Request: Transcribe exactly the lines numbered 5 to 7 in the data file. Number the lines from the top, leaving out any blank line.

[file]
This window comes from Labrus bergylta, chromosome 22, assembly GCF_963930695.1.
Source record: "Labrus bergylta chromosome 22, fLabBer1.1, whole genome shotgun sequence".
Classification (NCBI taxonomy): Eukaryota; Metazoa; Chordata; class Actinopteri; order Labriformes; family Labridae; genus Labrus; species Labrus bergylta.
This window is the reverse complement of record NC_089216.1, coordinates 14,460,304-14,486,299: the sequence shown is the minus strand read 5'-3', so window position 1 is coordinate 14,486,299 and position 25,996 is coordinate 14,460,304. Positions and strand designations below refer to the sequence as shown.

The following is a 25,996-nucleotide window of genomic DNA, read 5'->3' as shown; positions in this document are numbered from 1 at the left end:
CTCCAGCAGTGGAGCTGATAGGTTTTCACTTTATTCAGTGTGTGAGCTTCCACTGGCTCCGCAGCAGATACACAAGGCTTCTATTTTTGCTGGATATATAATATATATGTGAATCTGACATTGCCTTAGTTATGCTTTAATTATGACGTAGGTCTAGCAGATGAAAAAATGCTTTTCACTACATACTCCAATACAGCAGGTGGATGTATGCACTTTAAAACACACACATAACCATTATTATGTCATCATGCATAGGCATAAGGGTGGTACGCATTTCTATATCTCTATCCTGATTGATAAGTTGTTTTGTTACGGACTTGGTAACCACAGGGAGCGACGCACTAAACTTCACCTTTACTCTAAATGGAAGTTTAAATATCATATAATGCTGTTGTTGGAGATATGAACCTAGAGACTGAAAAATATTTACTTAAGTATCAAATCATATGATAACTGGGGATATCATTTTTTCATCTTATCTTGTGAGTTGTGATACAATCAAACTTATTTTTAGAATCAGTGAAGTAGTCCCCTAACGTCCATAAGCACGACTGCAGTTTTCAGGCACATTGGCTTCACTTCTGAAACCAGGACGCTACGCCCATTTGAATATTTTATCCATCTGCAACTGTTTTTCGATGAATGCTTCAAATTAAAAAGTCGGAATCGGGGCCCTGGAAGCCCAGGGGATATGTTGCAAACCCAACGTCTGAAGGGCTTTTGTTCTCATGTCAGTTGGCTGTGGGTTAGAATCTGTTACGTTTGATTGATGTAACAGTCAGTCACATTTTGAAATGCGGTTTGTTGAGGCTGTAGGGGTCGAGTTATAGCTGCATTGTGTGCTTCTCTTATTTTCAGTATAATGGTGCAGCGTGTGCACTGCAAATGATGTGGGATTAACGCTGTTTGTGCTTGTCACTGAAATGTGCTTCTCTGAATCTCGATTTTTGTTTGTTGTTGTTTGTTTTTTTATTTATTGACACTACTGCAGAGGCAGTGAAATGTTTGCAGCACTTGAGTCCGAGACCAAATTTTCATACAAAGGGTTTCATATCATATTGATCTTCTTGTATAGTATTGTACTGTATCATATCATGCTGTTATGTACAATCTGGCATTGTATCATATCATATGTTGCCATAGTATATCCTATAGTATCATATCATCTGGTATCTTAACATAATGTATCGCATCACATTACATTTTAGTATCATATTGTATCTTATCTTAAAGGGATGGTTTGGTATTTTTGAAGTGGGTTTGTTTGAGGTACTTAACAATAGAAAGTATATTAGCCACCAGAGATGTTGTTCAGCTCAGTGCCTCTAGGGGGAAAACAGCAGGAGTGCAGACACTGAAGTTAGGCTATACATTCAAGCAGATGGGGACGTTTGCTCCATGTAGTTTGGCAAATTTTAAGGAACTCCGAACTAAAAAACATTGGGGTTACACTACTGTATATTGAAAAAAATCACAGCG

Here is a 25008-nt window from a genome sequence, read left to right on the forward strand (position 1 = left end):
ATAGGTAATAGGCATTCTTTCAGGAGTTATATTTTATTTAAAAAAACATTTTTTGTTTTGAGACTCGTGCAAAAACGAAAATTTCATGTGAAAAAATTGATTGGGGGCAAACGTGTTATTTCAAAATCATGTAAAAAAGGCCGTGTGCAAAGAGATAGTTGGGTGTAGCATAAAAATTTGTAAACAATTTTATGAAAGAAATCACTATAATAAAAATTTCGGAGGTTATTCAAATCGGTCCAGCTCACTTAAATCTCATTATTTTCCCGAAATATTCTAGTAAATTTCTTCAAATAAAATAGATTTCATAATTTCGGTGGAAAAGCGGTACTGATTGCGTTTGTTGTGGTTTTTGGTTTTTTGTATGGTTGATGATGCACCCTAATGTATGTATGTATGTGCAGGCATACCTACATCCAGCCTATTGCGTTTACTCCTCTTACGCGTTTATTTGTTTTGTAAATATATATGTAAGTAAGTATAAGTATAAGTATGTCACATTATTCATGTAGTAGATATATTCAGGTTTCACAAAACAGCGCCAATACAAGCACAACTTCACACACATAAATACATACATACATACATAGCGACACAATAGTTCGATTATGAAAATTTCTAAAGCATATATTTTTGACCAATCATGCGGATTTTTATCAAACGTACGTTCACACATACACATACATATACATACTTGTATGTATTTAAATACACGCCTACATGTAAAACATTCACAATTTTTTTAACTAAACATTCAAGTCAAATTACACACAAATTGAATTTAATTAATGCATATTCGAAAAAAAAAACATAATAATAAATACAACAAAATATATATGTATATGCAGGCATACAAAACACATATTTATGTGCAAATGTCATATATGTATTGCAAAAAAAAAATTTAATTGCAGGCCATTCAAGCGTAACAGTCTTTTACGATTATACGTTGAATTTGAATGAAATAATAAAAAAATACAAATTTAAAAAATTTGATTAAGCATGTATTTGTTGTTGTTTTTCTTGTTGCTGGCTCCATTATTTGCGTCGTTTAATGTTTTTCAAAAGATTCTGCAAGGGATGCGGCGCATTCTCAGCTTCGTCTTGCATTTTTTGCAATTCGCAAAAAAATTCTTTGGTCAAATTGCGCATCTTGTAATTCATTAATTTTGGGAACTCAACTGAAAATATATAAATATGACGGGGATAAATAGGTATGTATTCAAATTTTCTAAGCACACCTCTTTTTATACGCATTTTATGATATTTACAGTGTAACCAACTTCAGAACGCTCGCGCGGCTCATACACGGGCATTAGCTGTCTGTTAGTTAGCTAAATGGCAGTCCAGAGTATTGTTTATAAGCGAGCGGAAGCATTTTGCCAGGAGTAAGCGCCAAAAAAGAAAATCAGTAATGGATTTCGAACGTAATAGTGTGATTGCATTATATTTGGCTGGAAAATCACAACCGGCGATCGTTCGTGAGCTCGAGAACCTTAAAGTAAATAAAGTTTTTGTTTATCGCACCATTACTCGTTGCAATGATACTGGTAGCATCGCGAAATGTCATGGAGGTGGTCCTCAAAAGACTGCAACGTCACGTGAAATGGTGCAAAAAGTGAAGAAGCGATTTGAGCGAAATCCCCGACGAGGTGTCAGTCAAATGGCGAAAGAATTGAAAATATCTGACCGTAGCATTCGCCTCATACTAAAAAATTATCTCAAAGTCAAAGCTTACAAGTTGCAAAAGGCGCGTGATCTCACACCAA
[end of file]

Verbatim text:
The following is a 25,996-nucleotide window of genomic DNA, read 5'->3' as shown; positions in this document are numbered from 1 at the left end:
CTCCAGCAGTGGAGCTGATAGGTTTTCACTTTATTCAGTGTGTGAGCTTCCACTGGCTCCGCAGCAGATACACAAGGCTTCTATTTTTGCTGGATATATAATATATATGTGAATCTGACATTGCCTTAGTTATGCTTTAATTATGACGTAGGTCTAGCAGATGAAAAAATGCTTTTCACTACATACTCCAATACAGCAGGTGGATGTATGCACTTTAAAACACACACATAACCATTATTATGTCATCATGCATAGGCATAAGGGTGGTACGCATTTCTATATCTCTATCCTGATTGATAAGTTGTTTTGTTACGGACTTGGTAACCACAGGGAGCGACGCACTAAACTTCACCTTTACTCTAAATGGAAGTTTAAATATCATATAATGCTGTTGTTGGAGATATGAACCTAGAGACTGAAAAATATTTACTTAAGTATCAAATCATATGATAACTGGGGATATCATTTTTTCATCTTATCTTGTGAGTTGTGATACAATCAAACTTATTTTTAGAATCAGTGAAGTAGTCCCCTAACGTCCATAAGCACGACTGCAGTTTTCAGGCACATTGGCTTCACTTCTGAAACCAGGACGCTACGCCCATTTGAATATTTTATCCATCTGCAACTGTTTTTCGATGAATGCTTCAAATTAAAAAGTCGGAATCGGGGCCCTGGAAGCCCAGGGGATATGTTGCAAACCCAACGTCTGAAGGGCTTTTGTTCTCATGTCAGTTGGCTGTGGGTTAGAATCTGTTACGTTTGATTGATGTAACAGTCAGTCACATTTTGAAATGCGGTTTGTTGAGGCTGTAGGGGTCGAGTTATAGCTGCATTGTGTGCTTCTCTTATTTTCAGTATAATGGTGCAGCGTGTGCACTGCAAATGATGTGGGATTAACGCTGTTTGTGCTTGTCACTGAAATGTGCTTCTCTGAATCTCGATTTTTGTTTGTTGTTGTTTGTTTTTTTATTTATTGACACTACTGCAGAGGCAGTGAAATGTTTGCAGCACTTGAGTCCGAGACCAAATTTTCATACAAAGGGTTTCATATCATATTGATCTTCTTGTATAGTATTGTACTGTATCATATCATGCTGTTATGTACAATCTGGCATTGTATCATATCATATGTTGCCATAGTATATCCTATAGTATCATATCATCTGGTATCTTAACATAATGTATCGCATCACATTACATTTTAGTATCATATTGTATCTTATCTTAAAGGGATGGTTTGGTATTTTTGAAGTGGGTTTGTTTGAGGTACTTAACAATAGAAAGTATATTAGCCACCAGAGATGTTGTTCAGCTCAGTGCCTCTAGGGGGAAAACAGCAGGAGTGCAGACACTGAAGTTAGGCTATACATTCAAGCAGATGGGGACGTTTGCTCCATGTAGTTTGGCAAATTTTAAGGAACTCCGAACTAAAAAACATTGGGGTTACACTACTGTATATTGAAAAAAATCACAGCG

Here is a 25008-nt window from a genome sequence, read left to right on the forward strand (position 1 = left end):